Bartimaeus throws off his cloak. Perhaps he is shedding his old life for a new one. Perhaps he is lightening his burden. Bartimaeus springs up and goes to Jesus. He is blind but he has heard that voice and he goes right to Jesus. Then our Lord asks him, “What do you want me to do for you?” And Bartimaeus says, “My teacher, let me see again.” This tells us that Bartimaeus was once able to see. He has not always been blind. To have once been able to see and now be blind lets us know that he has undergone a great loss. He was once able to see, and now he has a severe disability and has to beg for a living.

Jesus does not make a poultice and put it on the eyes of Bartimaeus, He does not even touch Bartimaeus. He says, “Go; your faith has made you well.” But Bartimaeus does not go anywhere. He regains his sight and follows Jesus.

This is our high priest, This is our God among us. He could ignore us. He could resume his journey without listening or paying attention. But he never does that. He listens. He treats everyone of us as his beloved brother or sister. He hears the anguish, the longing, the depth of our need. And he responds. Bartimaeus can now see, and what does he do? He becomes a disciple of Jesus.

Most of us have probably argued with God or railed at God and that is fine. God can take it. But we can also ask God for help. We can also ask God to heal us, strengthen us, guide us, give us the grace to do something we know we have to do, but we have no idea how we’re going to be able to do it without God’s help.

This is why God has come among us. So that we can reach out the way Bartimaeus and thousands of others have reached out to our loving God, We have all asked God for help at one time or another, and that may be why we are all following Jesus. Because there is real help with him. He asks, “What do you want me to do for you?” And we tell him, and he listens. He hears us. And in one way or another, he helps us. It may not be in the way we imagined, but it may be a way that turns out to be better. As James Newsome says, “God is a God of compassion whose ultimate will for all persons is peace and joy.” Amen.

Pentecost 21 Proper 24B October 17, 2021

Job 38:1-7, 34-41
Psalm 104:1-9, 25, 37c
Hebrews 5:1-10
Mark 10:35-45

In our first reading for today, Job finally has the opportunity to talk with God. God speaks to Job out of a whirlwind, and God has some questions: “Where were you when when I laid the foundations of the earth?…Can you lift up your voice to the clouds, so that a flood of waters may cover you? Can you send forth lightnings, so that they may go and say to you, ‘Here we are?’ Who has put wisdom in the inward parts, or given understanding to the mind?”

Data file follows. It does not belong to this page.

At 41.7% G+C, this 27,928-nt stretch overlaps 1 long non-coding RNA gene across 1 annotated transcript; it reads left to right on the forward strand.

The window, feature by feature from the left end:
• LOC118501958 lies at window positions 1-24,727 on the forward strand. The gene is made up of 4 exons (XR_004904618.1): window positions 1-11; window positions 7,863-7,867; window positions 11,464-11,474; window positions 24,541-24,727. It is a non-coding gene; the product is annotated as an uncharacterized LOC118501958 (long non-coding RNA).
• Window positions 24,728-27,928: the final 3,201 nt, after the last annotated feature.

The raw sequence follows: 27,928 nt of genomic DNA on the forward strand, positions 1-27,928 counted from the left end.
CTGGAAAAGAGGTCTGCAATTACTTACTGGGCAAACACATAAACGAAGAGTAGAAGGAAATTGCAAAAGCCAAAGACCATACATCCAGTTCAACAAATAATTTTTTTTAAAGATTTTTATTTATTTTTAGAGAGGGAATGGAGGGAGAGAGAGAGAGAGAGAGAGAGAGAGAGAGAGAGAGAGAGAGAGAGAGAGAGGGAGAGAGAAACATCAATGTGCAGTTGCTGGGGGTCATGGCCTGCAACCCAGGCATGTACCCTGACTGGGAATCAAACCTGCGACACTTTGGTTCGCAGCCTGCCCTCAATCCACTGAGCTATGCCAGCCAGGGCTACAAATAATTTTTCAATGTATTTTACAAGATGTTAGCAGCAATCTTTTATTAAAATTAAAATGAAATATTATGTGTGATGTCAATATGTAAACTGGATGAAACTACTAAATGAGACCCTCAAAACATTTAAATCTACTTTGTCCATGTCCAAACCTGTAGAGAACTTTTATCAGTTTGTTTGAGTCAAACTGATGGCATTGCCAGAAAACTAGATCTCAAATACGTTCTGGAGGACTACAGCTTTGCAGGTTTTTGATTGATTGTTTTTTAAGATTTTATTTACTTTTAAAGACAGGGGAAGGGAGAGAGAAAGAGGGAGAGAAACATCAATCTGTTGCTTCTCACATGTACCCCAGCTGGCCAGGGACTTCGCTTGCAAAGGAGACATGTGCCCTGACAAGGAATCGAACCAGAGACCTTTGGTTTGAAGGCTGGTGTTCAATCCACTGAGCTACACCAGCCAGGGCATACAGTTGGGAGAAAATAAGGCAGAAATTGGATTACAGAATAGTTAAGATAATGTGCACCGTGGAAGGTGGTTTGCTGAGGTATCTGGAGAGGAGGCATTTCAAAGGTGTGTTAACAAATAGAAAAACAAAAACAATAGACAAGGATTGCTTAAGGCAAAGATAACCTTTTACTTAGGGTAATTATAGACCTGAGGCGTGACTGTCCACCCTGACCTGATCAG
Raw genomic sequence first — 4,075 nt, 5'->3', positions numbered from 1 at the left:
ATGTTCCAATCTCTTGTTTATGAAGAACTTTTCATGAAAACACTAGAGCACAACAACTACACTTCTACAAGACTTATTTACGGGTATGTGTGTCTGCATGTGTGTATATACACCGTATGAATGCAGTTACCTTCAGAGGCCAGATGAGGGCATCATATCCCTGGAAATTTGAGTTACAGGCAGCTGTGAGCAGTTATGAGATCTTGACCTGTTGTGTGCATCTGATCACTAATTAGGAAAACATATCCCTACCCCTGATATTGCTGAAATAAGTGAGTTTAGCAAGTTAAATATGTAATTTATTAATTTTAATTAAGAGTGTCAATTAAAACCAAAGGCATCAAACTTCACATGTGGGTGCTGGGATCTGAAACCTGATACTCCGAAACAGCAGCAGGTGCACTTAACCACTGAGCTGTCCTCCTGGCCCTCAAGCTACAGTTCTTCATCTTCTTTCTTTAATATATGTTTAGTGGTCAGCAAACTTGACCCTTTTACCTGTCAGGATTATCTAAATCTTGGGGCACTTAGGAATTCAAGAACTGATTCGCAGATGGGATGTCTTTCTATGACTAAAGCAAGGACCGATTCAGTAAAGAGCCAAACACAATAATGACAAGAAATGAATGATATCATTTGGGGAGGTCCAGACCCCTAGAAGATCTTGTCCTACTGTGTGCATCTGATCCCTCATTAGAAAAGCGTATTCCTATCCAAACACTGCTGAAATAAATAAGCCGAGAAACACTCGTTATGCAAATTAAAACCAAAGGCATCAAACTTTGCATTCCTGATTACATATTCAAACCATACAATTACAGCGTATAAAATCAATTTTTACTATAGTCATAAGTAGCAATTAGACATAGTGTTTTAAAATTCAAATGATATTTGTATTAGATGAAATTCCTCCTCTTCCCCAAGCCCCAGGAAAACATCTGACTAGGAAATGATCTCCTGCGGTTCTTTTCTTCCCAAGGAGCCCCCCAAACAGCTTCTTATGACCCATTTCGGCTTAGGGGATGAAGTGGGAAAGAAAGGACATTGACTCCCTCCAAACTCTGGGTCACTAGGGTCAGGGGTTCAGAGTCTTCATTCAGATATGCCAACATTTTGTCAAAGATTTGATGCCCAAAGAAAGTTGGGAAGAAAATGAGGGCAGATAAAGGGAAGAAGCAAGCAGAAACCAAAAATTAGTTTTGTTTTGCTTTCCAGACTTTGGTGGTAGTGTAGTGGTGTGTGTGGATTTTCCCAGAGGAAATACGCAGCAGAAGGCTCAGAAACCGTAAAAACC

Job is in the presence of the God who has called the creation into being, the God who has made each of us and has given us our minds and our ability to think. Job is encountering the almighty God, whose power makes us humans seem infinitesimally small and extraordinarily weak.

In this dramatic scene from the Bible, Job stands silent while God speaks out of the whirlwind. This is not a meeting of equals. Biblical scholar James D. Newsome writes, “This text offers a straightforward answer, as remarkable for what it omits as for what it contains: You, Job, simply do not possess the wisdom to contest God. Therefore, trust God and you will be at peace.” (Newsome, Texts for Preaching, p. 551.)

Our reading from the Letter to the Hebrews tells us that every high priest is able to deal with our human frailties and weaknesses because every high priest is human and has these human flaws just as much we we do. After our encounter with God in our first reading, this is reassuring.

Jesus is our great high priest. He is God walking the face of the earth. We believe that he is fully human and fully divine. In contrast to the almighty God who speaks to Job out of the whirlwind, our Lord knows what it is to be human. He is not above us; he is with us and among us. The life, ministry, death. and resurrection of Jesus show us how much God loves us. God has come to be among us. God has become one of us. This is an amazing gift.